Deformation experiments have been performed on polycrystalline stishovite at 14 GPa and 1300°C in a multi-anvil press. The easy slip systems have been determined by Transmission Electron Microscopy. We found [001][100] and [001] {110} with minor slip in the <100> direction. Analysis of the elastic energy of these slip systems together with previously reported systems in as-grown stishovite reveals that easy glide [001] {100} and [001] {110} systems are unaffected by the stishovite to CaCl2 transformation, whereas the energy of <110> {11̄0} system decreases to zero at the transition, which is symptomatic of a plastic instability.

We have used the visco-plastic self-consistent (VPSC) model to simulate the crystal preferred orientation (CPO) of polycrystalline stishovite in simple shear. The CPO in stishovite stability field shows a strong alignment of [001] axes parallel to direction of maximum finite strain (X) and a girdle of [100] normal to X. At conditions close to the transition, simulated by making the CRSS of [110](11̄0) equal to easy glide [001] systems, the CPO were similar to the previous case, but slightly weaker. At the transition, simulated by making the <110> {11̄0} systems the only easy glide systems, the CPO of [001] axes is very weak.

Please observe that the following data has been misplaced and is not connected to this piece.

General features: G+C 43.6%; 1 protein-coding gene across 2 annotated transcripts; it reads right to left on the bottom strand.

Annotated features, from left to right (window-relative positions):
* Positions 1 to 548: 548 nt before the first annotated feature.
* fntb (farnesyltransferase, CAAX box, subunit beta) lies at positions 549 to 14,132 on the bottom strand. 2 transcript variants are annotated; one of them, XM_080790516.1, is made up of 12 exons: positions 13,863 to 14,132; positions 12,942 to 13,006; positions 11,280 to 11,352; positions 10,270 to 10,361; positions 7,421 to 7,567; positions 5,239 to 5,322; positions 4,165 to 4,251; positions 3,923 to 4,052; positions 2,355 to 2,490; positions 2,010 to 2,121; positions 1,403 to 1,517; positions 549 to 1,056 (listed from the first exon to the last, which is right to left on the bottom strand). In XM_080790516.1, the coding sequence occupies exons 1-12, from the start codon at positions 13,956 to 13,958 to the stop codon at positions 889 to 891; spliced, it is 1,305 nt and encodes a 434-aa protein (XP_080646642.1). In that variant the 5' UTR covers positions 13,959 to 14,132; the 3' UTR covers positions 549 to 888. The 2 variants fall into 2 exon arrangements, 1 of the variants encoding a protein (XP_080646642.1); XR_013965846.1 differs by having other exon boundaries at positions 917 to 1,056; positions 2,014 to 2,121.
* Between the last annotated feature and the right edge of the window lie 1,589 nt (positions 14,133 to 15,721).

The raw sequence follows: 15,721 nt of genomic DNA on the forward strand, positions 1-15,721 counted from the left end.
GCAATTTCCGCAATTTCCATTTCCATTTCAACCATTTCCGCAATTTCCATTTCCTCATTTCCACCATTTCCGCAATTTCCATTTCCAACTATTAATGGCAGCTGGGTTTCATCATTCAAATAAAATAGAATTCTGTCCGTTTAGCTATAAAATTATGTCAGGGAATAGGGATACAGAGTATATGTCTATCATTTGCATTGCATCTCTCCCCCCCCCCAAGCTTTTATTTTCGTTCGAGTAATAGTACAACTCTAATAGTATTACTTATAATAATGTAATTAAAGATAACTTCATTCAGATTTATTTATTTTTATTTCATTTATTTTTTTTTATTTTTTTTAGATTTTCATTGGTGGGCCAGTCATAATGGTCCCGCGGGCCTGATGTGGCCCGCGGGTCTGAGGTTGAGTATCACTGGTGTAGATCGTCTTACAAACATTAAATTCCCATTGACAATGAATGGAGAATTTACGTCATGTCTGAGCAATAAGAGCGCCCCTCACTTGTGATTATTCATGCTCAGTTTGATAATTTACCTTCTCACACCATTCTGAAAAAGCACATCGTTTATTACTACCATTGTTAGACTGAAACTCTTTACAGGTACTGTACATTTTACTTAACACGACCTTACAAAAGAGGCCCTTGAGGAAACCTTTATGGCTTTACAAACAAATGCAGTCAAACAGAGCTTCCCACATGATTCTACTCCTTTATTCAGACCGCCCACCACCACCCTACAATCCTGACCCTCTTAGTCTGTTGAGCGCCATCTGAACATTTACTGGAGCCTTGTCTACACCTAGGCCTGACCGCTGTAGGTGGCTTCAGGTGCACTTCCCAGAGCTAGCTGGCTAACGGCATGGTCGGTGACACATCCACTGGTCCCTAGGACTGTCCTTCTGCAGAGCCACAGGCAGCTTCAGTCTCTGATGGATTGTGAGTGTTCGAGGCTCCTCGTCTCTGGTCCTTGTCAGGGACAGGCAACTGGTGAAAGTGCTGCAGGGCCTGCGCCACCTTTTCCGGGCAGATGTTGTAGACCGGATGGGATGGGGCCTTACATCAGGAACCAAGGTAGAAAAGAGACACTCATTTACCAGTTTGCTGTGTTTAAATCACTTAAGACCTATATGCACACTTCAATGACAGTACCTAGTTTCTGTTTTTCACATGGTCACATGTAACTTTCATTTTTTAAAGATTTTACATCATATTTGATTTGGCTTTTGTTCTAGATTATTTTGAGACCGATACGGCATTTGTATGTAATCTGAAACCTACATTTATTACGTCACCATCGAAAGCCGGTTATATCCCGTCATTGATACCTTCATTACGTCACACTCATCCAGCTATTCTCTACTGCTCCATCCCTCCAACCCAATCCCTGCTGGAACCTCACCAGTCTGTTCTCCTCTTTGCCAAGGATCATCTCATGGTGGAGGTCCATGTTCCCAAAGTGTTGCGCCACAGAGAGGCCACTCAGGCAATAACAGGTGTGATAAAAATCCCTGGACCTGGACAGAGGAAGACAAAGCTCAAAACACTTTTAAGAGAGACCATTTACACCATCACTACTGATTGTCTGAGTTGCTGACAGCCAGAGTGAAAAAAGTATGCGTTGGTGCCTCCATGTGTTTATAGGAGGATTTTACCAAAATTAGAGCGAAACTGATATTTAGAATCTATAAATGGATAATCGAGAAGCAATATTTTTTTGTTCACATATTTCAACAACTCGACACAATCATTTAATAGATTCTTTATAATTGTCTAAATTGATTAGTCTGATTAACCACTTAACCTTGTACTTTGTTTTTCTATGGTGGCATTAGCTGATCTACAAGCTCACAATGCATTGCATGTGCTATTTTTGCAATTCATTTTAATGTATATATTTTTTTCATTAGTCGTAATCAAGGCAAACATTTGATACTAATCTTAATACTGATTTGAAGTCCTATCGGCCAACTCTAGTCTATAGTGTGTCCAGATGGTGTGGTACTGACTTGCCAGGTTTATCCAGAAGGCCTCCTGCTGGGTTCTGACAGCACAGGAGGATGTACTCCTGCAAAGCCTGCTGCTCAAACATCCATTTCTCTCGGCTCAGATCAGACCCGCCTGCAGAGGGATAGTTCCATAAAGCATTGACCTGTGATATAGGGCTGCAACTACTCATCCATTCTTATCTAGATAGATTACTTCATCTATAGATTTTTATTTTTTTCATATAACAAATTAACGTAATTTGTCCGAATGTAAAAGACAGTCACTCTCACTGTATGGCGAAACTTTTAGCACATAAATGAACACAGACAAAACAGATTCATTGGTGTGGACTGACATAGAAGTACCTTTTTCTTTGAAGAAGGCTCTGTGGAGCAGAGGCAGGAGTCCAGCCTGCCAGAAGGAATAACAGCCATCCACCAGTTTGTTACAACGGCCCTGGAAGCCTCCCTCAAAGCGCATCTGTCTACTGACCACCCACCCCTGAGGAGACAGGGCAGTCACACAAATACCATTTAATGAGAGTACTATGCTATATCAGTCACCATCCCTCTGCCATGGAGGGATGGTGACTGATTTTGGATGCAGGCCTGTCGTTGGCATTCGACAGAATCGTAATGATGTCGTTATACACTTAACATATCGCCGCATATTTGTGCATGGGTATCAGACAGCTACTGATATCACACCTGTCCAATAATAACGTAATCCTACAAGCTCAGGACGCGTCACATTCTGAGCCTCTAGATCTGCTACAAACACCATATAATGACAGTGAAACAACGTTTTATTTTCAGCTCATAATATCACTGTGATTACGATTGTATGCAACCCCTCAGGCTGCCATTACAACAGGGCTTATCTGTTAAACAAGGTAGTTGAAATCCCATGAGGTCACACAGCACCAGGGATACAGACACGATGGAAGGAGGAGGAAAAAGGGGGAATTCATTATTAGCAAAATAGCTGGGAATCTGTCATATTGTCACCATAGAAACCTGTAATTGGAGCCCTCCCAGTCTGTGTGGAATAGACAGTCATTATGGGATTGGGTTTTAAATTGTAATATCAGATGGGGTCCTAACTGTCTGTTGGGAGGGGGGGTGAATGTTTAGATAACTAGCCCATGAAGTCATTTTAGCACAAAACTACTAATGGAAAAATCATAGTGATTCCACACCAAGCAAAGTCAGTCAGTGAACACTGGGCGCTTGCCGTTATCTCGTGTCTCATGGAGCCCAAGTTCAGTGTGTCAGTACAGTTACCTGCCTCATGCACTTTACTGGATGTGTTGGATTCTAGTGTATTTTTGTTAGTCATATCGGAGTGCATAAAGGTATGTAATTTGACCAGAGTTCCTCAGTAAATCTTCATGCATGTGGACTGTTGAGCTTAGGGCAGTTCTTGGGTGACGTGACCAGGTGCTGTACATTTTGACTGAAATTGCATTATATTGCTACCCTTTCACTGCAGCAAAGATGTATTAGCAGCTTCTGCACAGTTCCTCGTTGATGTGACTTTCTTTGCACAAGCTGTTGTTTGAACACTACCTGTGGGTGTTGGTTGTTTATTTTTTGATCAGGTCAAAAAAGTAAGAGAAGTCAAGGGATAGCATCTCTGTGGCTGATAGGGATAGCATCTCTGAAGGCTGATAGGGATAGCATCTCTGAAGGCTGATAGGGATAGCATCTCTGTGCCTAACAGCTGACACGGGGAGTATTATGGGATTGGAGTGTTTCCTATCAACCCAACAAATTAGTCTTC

The anisotropic seismic properties were calculated from the CPO. In the stishovite stability field at a pressure of 21 GPa the Vp maximum is parallel to X and Vp minimum parallel to Z with an anisotropy of about 13%. The shear wave splitting has a maximum in a girdle normal to X with anisotropy of 5 to 8%. Calculations near the phase transition at a pressure of 48 GPa for CPO with easy <110> {11̄0} and [001] systems showed similar patterns to those at 21 GPa except that S wave anisotropy was stronger (11–18%). In conditions at the phase transition where <110>{11̄0} are the only easy glide systems, the seismic properties are very different, with Vp almost isotropic with anisotropy of 1.8% and a relatively low anisotropy of S waves with a maximum shear wave splitting of 4.5% in a single peak parallel to Z.

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